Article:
Southeast False Creek Neighbourhood

Location: Vancouver, Canada

Population: 631,486 [city area].

Climate: Oceanic

Duration: 2010-onwards

Sector: District Energy

Funding sources: Public Sector

City networks: C40

Savings: 3,500 tonnes of C02 saved.

Solutions: A district heating network largely based on renewable sources.

Multiple benefits: Reduction of greenhouse gas (GHG) pollution and increase transparency of connection costs and energy tariffs.

In 2010, Vancouver created the Southeast False Creek (SEFC) Neighbourhood Energy Utility, which represents a “wholly public” business model.

 Objective – To turn SEFC into a leading model of sustainable development.

 Solutions – The False Creek Neighbourhood Energy Utility uses waste thermal energy captured from sewage to provide space heating and hot water to buildings in Southeast False Creek, parts of Mount Pleasant, False Creek Flats, and Northeast False Creek.

This recycled energy eliminates more than 60% of the GHG pollution associated with heating buildings.

Funding – The total cost of the project (CAD$32 million, i.e. US$31 million) was fully covered through utility customer rates and the utility was entirely financed by city-raised debt; however, the debt was structured as if the project was financed by 60% debt and 40% equity to demonstrate commercial viability to the private sector and give the city the option to divest in the future without impacts on customer tariffs

Innovation – The SEFC’s district heating network, conceived as a demonstration project, motivated the private development of an additional network, as well as plans for two legacy steam-heat systems’ conversion from natural gas to renewable sources. Today, most of the new district energy investment in Vancouver is coming from the private sector, typically via a franchise agreement with the city to secure low carbon outcomes.

Success factors – 1) The impending 2010 Winter Olympics also assured broader municipal backing for the project and its “wholly public” approach as the best way to guarantee successful delivery; 2) Vancouver was able to adopt the “wholly public” model thanks to its strong access to low-cost finance and its ability to secure grants, which enabled it to implement the project without initial private investment; 3) As the network is publicly owned, it allows for transparent connection costs and energy tariffs, enabling the city to provide information on tariff cost and savings comparisons to building owners (e.g. savings from not having on-site boilers). This helped to build confidence and encouraged new connections from residents and private developers.

Significant outcomes:

  • 5,750,000 sq ft Floor area serviced by the False Creek Neighbourhood Energy Utility in 2019;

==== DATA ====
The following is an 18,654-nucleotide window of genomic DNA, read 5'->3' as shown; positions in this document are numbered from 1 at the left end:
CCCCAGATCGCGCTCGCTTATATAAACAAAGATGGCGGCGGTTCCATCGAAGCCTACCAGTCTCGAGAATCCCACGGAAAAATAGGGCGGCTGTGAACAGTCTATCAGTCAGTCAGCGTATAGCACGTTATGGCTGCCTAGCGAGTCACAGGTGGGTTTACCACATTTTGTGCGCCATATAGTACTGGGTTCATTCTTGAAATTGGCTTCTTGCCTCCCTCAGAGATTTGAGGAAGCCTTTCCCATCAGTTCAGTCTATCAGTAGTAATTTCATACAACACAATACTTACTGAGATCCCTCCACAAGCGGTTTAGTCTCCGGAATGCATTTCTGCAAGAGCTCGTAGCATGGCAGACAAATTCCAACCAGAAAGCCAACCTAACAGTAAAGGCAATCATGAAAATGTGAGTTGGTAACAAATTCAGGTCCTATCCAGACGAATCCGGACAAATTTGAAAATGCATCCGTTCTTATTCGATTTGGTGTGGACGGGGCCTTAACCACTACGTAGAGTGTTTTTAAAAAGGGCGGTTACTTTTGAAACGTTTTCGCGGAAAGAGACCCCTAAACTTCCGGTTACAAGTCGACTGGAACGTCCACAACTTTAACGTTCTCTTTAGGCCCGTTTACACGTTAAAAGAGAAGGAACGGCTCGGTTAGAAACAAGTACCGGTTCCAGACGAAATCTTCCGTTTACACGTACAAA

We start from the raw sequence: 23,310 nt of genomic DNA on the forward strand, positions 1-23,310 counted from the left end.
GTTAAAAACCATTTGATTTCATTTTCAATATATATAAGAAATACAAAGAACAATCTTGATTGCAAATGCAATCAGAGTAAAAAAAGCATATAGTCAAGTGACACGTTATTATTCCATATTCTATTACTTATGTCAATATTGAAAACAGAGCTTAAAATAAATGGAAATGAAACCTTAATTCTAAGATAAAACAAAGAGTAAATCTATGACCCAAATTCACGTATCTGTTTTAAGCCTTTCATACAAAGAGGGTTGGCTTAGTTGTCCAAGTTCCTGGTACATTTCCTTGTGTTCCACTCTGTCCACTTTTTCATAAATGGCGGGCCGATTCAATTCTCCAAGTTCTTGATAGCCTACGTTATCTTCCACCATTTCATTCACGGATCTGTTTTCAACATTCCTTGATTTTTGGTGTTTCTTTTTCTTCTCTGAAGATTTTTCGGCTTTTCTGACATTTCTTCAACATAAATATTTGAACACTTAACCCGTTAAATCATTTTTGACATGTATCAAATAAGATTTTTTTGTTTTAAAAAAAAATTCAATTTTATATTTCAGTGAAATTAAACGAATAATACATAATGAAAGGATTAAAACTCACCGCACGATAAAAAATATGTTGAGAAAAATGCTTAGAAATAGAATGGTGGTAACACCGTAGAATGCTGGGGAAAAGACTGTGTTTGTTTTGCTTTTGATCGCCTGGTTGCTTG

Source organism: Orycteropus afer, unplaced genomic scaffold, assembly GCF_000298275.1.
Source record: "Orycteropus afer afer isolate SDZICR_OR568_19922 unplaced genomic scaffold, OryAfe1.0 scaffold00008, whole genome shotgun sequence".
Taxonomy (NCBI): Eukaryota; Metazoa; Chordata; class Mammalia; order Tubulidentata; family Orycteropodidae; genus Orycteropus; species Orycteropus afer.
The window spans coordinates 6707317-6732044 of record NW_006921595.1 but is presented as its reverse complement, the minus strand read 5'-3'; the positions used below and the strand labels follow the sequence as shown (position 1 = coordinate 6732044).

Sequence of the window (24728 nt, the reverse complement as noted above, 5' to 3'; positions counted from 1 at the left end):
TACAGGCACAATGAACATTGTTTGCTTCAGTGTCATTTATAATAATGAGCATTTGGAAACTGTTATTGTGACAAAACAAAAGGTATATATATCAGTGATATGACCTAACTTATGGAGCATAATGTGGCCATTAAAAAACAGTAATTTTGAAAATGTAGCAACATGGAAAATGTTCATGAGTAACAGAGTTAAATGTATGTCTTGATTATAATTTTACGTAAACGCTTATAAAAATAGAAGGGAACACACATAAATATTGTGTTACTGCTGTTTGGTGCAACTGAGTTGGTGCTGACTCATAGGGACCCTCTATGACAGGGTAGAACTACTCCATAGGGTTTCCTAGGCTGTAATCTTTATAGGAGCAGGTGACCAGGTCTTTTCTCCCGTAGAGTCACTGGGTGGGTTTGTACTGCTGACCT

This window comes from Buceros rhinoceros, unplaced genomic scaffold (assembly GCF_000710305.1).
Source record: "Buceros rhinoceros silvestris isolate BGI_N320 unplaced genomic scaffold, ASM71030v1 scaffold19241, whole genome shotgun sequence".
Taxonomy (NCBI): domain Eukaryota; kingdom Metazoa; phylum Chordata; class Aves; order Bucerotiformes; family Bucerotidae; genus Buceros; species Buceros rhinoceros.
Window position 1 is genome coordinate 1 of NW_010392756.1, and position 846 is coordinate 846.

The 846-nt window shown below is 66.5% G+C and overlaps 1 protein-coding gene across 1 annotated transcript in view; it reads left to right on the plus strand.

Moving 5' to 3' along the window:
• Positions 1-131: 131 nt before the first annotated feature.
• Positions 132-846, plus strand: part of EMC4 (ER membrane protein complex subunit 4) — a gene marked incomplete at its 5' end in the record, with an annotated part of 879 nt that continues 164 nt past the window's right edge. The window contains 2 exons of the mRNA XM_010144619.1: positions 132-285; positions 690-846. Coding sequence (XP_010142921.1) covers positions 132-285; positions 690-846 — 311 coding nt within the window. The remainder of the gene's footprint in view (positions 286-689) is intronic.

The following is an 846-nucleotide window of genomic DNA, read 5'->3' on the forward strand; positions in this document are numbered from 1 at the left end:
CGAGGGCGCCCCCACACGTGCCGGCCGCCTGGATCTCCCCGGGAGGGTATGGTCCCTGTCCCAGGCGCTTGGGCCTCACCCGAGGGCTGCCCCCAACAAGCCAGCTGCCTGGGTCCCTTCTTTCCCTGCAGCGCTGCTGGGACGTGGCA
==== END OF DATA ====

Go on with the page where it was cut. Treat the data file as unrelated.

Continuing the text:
• 3,500 tonnes of C02 saved;
  • 50,000 megawatt hours (MWh) of the total energy produced by the utility in 2019.
  • 34 buildings Connected to the utility in 2019;
  • 4,920 residential suites Connected to the Southeast False Creek Neighbourhood Energy Utility in 2019.

Synergies with local policies:

  • Renewable City Action Plan adopted in 2015, aims to ensure that Vancouver derives all of its energy from renewable sources before 2050;
  • Climate Change Adaptation Strategy was adopted in 2012 to promote a vibrant, liveable, and resilient city in the face of climate change;
  • Greenest City Action Plan is a strategy for staying on the leading edge of urban sustainability. Its target is to reduce community-based GHG emissions by 33% from 2007 levels, 1,865,000 tCO2e, by 2020;
  • Neighbourhood Energy Strategy aims to achieve a district energy target reduction of 120,000 tonnes of CO2 emissions per year by 2020 as outlined in its Greenest City Action Plan [source].

Political alignment:

  • Pan-Canadian Framework on Clean Growth and Climate Change includes a pan-Canadian approach to pricing carbon pollution and measures to achieve Canada’s 2030 target of a 30% reduction below 2005 levels of GHGs emissions;
  • Canadian Energy Strategy (2015-2017) enables a cooperative approach to sustainable energy development that enhances the ways that energy is produced, moved and used in Canada;
  • Canadian Energy Regulator Act purpose is to regulate certain energy matters within Parliament’s jurisdiction;
  • The Clean Fuel Standard plans to achieve up to 30 million tonnes of annual reductions in GHG emissions by 2030, making a significant contribution toward exceeding Canada’s target of reducing national emissions by 30% below 2005 levels by 2030.

 Marketability:  While similar neighbourhood energy systems are commonplace in Northern European countries, at the time of development only three other systems in the world recovered waste heat from untreated sewage: two in Oslo, Norway and one in Tokyo, Japan. Since this time, several other locations have implemented this heat source.

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Sector: District energy

Country / Region: Canada

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In 1 user collection: Good practices of cities

Knowledge Object: User generated Initiative

Published by: City of Vancouver